Martin-Vaquero P, da Costa RC, Moore SA, et al.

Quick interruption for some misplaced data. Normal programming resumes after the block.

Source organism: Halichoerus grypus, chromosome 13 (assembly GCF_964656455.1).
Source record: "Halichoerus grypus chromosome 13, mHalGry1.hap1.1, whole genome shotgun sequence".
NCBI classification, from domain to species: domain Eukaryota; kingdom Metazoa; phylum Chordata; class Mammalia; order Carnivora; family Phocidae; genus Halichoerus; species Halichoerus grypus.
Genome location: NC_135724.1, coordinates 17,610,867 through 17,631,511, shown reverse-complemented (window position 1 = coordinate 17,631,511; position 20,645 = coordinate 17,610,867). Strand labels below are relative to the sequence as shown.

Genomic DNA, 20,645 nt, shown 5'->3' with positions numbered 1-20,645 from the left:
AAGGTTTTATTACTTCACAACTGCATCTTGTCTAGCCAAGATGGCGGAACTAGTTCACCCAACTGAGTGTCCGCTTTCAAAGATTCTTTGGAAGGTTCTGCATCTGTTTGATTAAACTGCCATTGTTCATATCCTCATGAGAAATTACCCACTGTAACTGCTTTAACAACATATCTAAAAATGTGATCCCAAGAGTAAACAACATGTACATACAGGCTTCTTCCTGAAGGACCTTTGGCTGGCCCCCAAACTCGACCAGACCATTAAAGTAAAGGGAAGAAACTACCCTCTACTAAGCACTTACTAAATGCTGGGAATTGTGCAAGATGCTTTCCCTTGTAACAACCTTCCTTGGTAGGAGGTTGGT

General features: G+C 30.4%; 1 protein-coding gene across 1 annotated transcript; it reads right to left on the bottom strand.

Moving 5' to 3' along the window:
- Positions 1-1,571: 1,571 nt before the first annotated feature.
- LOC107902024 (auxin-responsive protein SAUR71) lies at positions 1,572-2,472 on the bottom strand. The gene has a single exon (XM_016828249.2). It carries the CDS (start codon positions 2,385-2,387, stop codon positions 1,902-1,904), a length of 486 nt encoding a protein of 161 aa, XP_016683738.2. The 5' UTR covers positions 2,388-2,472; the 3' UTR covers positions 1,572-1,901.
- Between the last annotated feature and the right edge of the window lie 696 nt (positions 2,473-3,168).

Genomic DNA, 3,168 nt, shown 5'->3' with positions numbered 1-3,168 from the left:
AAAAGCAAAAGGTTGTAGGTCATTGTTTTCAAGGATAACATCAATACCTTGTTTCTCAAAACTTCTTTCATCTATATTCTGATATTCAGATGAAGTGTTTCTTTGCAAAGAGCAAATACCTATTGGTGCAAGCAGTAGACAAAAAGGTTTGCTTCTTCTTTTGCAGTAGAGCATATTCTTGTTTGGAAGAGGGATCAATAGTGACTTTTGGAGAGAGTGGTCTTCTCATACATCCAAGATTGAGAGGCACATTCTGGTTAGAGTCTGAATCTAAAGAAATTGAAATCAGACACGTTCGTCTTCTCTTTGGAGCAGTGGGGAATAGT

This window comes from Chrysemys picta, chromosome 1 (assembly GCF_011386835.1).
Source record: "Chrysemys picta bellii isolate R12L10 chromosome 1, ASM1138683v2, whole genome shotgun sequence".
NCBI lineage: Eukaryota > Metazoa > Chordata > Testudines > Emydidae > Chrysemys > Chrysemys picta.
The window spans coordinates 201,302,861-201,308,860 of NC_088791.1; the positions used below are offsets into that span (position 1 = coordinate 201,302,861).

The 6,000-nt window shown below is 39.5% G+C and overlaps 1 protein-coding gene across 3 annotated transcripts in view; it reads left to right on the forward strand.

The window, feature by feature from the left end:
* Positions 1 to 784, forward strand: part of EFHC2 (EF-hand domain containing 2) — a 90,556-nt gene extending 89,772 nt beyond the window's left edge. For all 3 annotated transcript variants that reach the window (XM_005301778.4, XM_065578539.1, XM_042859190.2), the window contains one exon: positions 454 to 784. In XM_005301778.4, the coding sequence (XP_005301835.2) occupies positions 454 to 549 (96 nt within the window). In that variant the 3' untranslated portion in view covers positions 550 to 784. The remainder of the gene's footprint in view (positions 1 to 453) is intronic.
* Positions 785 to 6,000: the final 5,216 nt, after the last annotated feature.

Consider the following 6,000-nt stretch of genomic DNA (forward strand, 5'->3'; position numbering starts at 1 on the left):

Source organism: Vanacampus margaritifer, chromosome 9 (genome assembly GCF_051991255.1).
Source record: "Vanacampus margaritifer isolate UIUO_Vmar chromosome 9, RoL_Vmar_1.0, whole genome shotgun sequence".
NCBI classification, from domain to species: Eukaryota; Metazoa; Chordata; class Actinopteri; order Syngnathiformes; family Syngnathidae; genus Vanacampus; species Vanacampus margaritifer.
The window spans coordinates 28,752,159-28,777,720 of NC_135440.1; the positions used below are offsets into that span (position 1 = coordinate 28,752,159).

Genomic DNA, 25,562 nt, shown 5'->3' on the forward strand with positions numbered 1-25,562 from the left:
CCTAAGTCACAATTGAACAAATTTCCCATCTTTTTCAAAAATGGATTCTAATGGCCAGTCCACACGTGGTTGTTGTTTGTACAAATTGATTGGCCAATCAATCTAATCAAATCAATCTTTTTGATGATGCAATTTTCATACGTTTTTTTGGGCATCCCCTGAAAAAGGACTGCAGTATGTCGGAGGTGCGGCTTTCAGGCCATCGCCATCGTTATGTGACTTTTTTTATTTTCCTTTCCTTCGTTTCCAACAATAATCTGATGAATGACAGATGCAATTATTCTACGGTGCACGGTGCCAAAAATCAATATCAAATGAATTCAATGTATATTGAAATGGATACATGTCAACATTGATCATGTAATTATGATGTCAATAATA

BACKGROUND: Chronic inflammation is involved in the pathogenesis of human cervical spondylotic myelopathy and could also play a role in cervical spondylomyelopathy (CSM) in dogs. HYPOTHESIS/OBJECTIVES: That cerebrospinal fluid (CSF) cytokine concentrations would differ between clinically normal (control) and CSM-affected Great Danes (GDs), with affected GDs showing higher levels of inflammatory cytokines, such as interleukin (IL)-6 and monocyte chemoattractant protein-1/chemokine ligand 2 (MCP-1/CCL2). ANIMALS: Client-owned GDs: 15 control, 15 CSM-affected. METHODS: Prospective study. Dogs underwent cervical vertebral column magnetic resonance imaging and collection of CSF from the cerebellomedullary cistern. Cytokine concentrations were measured using a commercially available canine multiplex immunoassay. Cytokine concentrations were compared between groups. Associations with the administration of anti-inflammatory medications, disease duration and severity, severity of spinal cord (SC) compression, and SC signal changes were investigated in affected GDs. RESULTS: Affected GDs had significantly lower MCP-1/CCL2 (mean 138.03 pg/mL, 95% confidence interval [CI] = 114.85-161.20) than control GDs (212.89 pg/mL, 95% CI = 165.68-260.11, P = .028). In affected GDs, MCP-1/CCL2 concentrations correlated inversely with the severity of SC compression. There were no associations with administration of anti-inflammatory medications, disease duration, or disease severity. IL-6 concentrations were significantly higher (2.20 pg/mL, 95% CI = 1.92-2.47, P < .001) in GDs with SC signal changes. CONCLUSIONS AND CLINICAL IMPORTANCE: Lower MCP-1/CCL2 in CSM-affected GDs might compromise clearance of axonal and myelin debris, delay axon regeneration, and affect recovery. Higher IL-6 in CSM-affected GDs with SC signal changes suggests more severe inflammation in this group.